😉 Heart is now bled out 😉

    • You have touched on a very different layer of the underlying issues. Thank you, Nigel, for sharing your insight and interesting twist.


  3. Talk Tuesday has come and gone, but due to insomnia, I’ll share a few thoughts. There’s some wonderful discussion here.

    I personally think first marriages often fail for two distinct reasons:
    1. People gravitate toward a personality type they are comfortable with, which usually turns out to be one that is similar to the parent with whom they have the most powerful (and difficult) relationship.
    2. People go into their first marriage expecting it to be their everything. They want that person to be their perfect soul mate and to “get” who they are better than anyone else in the world. When you awaken to the fact that Mate is actually self-centered, pathologically annoying and uncannily like your mother, you realize there is no way out but out.

    This supports the “practice makes perfect” argument for a better second marriage in multiple ways. You’ve not only practiced how to be in a relationship, but you’ve practiced setting your own expectations somewhere within the stratosphere, and you’ve also practiced choosing for the right reasons… not just because you have a powerful yet eerie attraction.

    • I like your take on the break up and your explanation of the second at bat. You have brought in a couple aspects which make the top ten. Thank you, Jayna!

  4. I can only theorize on this topic as I’ve been married 31 years now, coming up on a 32nd anniversary this May. The only thing I can latch onto about the success of second marriages may have to do with age and maturity. I would imagine second marriages being a bit more stable if the first marriage happened at an early age – say late teens. People change at all ages, but the changes from teens to mid-to-late twenties is perhaps more dramatic. It’s just a theory though with no hard data to support it.

    Interesting topic. And with regard to blaming the other, it is a rare occasion indeed to meet someone divorced who will fess up that maybe it was their own fault. Almost universally, it was the “other” spouse who was a complete jerk and the reason for the divorce. How incredibly lucky of me to know only the “good” people, not the jerks… 😉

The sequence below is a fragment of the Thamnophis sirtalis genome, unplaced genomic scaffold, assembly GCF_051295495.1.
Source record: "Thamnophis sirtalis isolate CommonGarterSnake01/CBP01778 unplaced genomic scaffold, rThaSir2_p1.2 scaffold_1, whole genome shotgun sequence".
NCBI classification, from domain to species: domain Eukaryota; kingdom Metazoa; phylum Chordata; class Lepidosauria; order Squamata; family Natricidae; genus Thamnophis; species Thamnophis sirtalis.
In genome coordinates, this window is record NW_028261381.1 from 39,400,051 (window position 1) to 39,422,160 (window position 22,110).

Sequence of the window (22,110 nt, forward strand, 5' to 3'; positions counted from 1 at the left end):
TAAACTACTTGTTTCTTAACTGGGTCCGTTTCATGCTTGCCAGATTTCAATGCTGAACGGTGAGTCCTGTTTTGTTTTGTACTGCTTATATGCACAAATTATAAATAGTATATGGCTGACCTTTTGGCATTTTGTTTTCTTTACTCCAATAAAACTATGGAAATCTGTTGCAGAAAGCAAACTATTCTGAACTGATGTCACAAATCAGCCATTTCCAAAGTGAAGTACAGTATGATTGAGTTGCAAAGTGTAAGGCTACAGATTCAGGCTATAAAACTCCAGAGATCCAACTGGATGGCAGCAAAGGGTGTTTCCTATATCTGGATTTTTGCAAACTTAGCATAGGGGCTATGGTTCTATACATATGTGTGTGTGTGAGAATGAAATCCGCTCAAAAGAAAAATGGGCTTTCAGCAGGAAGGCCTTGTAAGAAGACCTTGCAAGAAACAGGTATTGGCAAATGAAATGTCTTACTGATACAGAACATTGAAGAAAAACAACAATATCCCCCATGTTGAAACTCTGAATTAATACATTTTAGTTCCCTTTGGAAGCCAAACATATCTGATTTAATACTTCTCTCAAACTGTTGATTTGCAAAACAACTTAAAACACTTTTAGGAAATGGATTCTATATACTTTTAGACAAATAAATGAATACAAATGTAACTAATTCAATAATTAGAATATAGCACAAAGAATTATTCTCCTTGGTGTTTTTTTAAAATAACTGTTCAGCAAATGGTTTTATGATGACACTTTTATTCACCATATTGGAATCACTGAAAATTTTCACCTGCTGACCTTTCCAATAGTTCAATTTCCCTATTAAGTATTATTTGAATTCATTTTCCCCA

• True. Most people would rather believe themselves free of blame, in turn giving themselves a clean slate in the next relationship. When it does not go according to plan, they can again be free of fault. It is a horrid cycle of immaturity.

      I like your assessment of the 20s.

  5. I’m curious – is a 2nd marriage that lasts 8 years longer than a first but still ends in divorce still successful?
    And if so, how exactly is success defined?

    • Typically, yes. Based on your age (you would need to be at least 36), for this marriage to be considered a success (even if it ends in divorce) it has to outlive its predecessor. The overall longevity of the relationship is the deeper issue. So, if you lived with Mate #2 for the intervening period between first and second, your overall relationship falls well beyond the typical 10 duration of second marriage which dissolve.

      While I would love to delve into the upper level statistics of this one, I am in the minority, as the few who are researching the matter are not at a juncture to share. So many numbers, so little time.

  6. Red, I’m yet to get married. So, I do not know if my two cents thoughts are worth here. Does it mean I should be prepared for a second marriage?

    • No, but it is good advice to listen for the things which break up marriage. It will give you a good idea of the things you will need to know and decide before you do marry to ensure it lasts.

      Thank you for stopping by to comment, Job!

  7. Belated response or not:
    It seems that second marriages often fail because a clone of the ‘first’ spousal model is erroneously chosen as a (new/ replacement/ second) partner. Perhaps not in looks, but in ideals, thought process, and unfortunately, faults as well including tendency to a controlling or abusive nature, alcoholism, or whatever.
    The ‘physical’ entity of the second spouse, if poorly chosen, may be different, but the same undercurrent problems eventually surface, since none of those will be hidden forever.
    Perhaps one of the best examples is a woman with low self-esteem, after a first-marriage divorce from a control freak,– will inevitably select another control freak to marry –ultimately with the same problematic outcomes .
    Great discussion Red!

    • It is the curse of failing to learn from history. You may well be surprised about the truth in the dissolution of the second, though. Most have traded their original problems for a horse of another color.

  8. I’m so behind on your posts, that I am just going to jump ahead and see what the feedback wasy. I will say this: I waited longer to get married to my second guy, I waited longer to move in with him and we waited to have our own child together. Patience in so many ways.

    • The waiting for the child is an especially big piece of the puzzle. Rushing never produces the results one expects. Strangely enough, relationships which can work in slow mode often do not in fast forward.